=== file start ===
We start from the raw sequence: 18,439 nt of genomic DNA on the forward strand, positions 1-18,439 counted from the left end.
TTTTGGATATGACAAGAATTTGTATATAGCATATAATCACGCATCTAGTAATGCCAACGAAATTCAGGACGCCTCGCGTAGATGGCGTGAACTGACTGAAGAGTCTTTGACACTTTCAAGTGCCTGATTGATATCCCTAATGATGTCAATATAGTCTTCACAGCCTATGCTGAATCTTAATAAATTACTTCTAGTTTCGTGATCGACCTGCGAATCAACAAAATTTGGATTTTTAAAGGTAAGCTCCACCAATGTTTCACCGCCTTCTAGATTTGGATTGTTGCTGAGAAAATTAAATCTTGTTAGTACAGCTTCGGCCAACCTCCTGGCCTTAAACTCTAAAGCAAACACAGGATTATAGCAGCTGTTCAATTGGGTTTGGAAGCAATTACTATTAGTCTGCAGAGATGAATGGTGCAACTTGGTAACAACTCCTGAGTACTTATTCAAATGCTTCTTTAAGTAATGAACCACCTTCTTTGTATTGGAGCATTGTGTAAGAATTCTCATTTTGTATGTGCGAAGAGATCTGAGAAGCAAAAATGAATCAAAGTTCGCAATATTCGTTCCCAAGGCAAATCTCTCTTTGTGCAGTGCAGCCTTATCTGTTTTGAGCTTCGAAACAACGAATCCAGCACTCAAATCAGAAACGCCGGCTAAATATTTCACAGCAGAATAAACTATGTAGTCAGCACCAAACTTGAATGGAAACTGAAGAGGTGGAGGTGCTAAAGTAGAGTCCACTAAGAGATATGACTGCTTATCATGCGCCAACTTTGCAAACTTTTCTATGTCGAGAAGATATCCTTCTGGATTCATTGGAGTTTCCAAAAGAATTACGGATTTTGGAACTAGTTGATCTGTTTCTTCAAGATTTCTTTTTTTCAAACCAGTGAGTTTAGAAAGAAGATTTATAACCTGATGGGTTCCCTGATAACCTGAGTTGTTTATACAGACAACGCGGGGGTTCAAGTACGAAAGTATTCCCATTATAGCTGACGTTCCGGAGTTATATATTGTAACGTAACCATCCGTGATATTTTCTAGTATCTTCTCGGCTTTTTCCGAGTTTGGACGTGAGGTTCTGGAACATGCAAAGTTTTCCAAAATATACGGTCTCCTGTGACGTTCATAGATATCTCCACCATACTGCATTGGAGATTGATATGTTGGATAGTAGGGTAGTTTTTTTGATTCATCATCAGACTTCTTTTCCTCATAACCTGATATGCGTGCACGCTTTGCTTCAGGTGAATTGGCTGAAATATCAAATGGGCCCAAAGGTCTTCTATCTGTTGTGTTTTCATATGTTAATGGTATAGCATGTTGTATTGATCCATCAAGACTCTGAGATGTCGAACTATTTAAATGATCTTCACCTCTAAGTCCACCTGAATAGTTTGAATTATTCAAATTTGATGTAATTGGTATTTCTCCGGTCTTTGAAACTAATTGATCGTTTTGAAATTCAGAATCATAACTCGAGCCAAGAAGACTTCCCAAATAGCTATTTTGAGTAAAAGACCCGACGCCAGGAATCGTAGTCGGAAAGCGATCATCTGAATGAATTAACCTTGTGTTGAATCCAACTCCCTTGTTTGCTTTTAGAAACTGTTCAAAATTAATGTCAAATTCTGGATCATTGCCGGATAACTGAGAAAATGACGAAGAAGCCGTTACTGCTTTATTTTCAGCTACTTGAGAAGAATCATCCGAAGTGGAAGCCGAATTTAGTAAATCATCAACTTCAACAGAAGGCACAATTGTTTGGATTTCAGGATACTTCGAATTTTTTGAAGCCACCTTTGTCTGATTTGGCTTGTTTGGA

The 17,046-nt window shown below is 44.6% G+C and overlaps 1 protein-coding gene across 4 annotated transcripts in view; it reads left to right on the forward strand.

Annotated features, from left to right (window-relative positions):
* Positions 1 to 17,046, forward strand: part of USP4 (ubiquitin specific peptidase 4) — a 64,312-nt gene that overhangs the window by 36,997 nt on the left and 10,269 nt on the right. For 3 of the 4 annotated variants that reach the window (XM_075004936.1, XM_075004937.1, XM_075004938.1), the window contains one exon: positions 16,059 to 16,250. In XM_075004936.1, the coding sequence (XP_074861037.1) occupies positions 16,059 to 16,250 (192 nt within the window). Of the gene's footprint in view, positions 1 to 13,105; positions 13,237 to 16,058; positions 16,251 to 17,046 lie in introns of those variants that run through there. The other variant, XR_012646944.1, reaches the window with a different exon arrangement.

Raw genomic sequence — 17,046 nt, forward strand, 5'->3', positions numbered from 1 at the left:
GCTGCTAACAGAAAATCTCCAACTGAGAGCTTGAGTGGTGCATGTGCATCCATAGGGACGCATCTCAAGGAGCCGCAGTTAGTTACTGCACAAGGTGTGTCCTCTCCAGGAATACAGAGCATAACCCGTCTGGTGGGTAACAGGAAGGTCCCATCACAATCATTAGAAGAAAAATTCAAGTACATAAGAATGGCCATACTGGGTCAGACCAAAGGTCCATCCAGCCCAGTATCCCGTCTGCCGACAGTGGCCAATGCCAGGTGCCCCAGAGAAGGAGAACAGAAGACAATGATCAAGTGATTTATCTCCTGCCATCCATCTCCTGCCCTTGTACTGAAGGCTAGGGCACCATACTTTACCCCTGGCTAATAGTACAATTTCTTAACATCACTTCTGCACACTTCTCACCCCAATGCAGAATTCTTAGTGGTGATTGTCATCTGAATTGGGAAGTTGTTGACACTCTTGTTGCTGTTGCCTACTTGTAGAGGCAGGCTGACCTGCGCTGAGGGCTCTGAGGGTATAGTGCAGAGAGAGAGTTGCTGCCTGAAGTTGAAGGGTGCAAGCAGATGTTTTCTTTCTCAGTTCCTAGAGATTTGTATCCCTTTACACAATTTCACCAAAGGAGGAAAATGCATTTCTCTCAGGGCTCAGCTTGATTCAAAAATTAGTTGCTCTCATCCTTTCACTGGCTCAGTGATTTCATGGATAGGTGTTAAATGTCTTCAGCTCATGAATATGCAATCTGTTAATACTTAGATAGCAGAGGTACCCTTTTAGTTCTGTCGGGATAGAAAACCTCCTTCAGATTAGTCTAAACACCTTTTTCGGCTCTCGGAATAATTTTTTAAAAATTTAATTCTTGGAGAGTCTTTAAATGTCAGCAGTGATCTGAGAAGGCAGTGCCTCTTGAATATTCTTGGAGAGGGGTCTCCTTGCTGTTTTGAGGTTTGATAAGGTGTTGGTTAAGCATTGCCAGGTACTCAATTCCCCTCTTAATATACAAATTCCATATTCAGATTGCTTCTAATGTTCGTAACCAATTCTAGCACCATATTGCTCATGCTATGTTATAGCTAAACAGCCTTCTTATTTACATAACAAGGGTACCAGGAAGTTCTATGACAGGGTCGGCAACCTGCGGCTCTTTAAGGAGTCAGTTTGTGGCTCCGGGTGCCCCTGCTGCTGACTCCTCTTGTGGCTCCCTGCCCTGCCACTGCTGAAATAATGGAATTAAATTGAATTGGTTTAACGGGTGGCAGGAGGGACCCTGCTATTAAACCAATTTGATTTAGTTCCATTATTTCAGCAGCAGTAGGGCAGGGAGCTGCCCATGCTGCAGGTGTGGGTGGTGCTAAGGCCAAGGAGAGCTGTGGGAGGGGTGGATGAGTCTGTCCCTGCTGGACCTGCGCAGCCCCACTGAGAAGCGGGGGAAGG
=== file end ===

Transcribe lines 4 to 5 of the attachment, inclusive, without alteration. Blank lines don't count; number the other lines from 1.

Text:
Annotated features, from left to right (window-relative positions):
* Positions 1 to 17,046, forward strand: part of USP4 (ubiquitin specific peptidase 4) — a 64,312-nt gene that overhangs the window by 36,997 nt on the left and 10,269 nt on the right. For 3 of the 4 annotated variants that reach the window (XM_075004936.1, XM_075004937.1, XM_075004938.1), the window contains one exon: positions 16,059 to 16,250. In XM_075004936.1, the coding sequence (XP_074861037.1) occupies positions 16,059 to 16,250 (192 nt within the window). Of the gene's footprint in view, positions 1 to 13,105; positions 13,237 to 16,058; positions 16,251 to 17,046 lie in introns of those variants that run through there. The other variant, XR_012646944.1, reaches the window with a different exon arrangement.